We continued on past the towers, logging a Yellow-billed Cuckoo pair, and a nice look at a pewee.  Katinka saw a Nashville Warbler somewhere in there, and the bird of the day for me was a Chuck-will’s-widow that we flushed near the towers!  Approaching the overlook along the Willow Lakes Trail a Chachalaca let loose with an alarm call, and a Common Ground Dove sat on the railing (but not long enough for a picture… L).  As we rested there, what should come screaming in but the Ringed Kingfisher with a Couch’s Kingbird hot on her tail!  She made a couple of splashes and seemed to ignore the kingbird pair (we thought there was just one but the photos revealed two) until she finally found a perch out of sight.

Ringed Kingfisher (bottom right) and tormentors (Couch's Kingbirds)

Close-up of the kingfisher

Eastern Wood Pewee
  
Things were quieting down as we circled around, and I suggested we pass through the Spanish Moss-laden section of the Chachalaca Trail again, but no tyrannulet was to be had… L  However, during the second pass by Willow Lake, what I assumed was a Diamondback Water Snake came “slithering” across the lake (Katinka and I were transfixed but Barbara se fued the joint J)!  After posting the video on Facebook, several snake experts suggested that it was actually a young Indigo Snake, as the way it was swimming wasn't consistent with a water snake!

Young Indigo Snake
  
We crawled down the road and back to the Visitor’s Center, and while I got us signed in and took a peek at the back feeders (where a White-tipped Dove was poking around), we still had a little time left, and after some hemming and hawing Barbara asked if we could take one more swing around Chachalaca Trail, which was fine, so off we went!  I’d love to say that this time we hit pay dirt but sadly, the tyrannulet never called, but we did pick up a Great Crested Flycatcher on the return leg!  Barbara’s consolation was that she would hopefully pick it up at the King Ranch in a couple of weeks!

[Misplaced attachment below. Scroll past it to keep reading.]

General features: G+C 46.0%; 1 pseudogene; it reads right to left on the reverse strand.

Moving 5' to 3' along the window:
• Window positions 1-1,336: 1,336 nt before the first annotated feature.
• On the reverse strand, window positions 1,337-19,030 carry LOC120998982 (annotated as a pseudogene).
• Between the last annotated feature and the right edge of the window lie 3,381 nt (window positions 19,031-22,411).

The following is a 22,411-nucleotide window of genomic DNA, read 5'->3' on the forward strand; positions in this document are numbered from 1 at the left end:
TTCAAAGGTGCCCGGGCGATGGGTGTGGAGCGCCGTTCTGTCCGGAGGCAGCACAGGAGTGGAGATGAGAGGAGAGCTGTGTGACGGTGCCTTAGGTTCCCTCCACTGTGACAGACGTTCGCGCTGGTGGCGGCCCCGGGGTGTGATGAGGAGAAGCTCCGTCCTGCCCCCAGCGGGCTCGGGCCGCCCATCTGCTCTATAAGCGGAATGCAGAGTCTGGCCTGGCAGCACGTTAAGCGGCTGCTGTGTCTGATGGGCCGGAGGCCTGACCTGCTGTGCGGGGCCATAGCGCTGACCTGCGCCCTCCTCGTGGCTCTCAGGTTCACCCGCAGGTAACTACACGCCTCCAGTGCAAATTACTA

Surprised-looking Northern Rough-winged Swallow
  
We finally called it a day after that, with 52 species for the morning.  Bird list:

Mottled Duck
Plain Chachalaca
Inca Dove
Common Ground Dove
White-tipped Dove
White-winged Dove
Mourning Dove
Groove-billed Ani
Yellow-billed Cuckoo
Chuck-will's-widow
Chimney Swift
Killdeer
Turkey Vulture
Red-shouldered Hawk
Ringed Kingfisher
Green Kingfisher
Golden-fronted Woodpecker
Ladder-backed Woodpecker
Eastern Wood-Pewee
Alder Flycatcher
Least Flycatcher
Great Crested Flycatcher
Brown-crested Flycatcher
Great Kiskadee
Tropical Kingbird
Couch's Kingbird
White-eyed Vireo
Green Jay
Black-crested Titmouse
Verdin
Northern Rough-winged Swallow
Purple Martin
Barn Swallow
Cave Swallow
Blue-gray Gnatcatcher
Carolina Wren
Long-billed Thrasher
Northern Mockingbird
Clay-colored Thrush
House Sparrow
Lesser Goldfinch
Olive Sparrow
Yellow-breasted Chat
Hooded Oriole
Altamira Oriole
Baltimore Oriole
Red-winged Blackbird
Northern Waterthrush
Nashville Warbler
Yellow Warbler
Northern Cardinal
Dickcissel

Wednesday, September 18, 2019

Bust and Bounty

9/18/19 

Once again, Barbara was down to the Valley from the Hill Country to try and wrap up a few year birds, and while she hit pay dirt the evening before on her own (bagging anis and the screech owl at Estero), this morning was kind of a bust so far as targets for her went, but Katinka, a visiting guide from Honduras, joined us and racked up several life birds!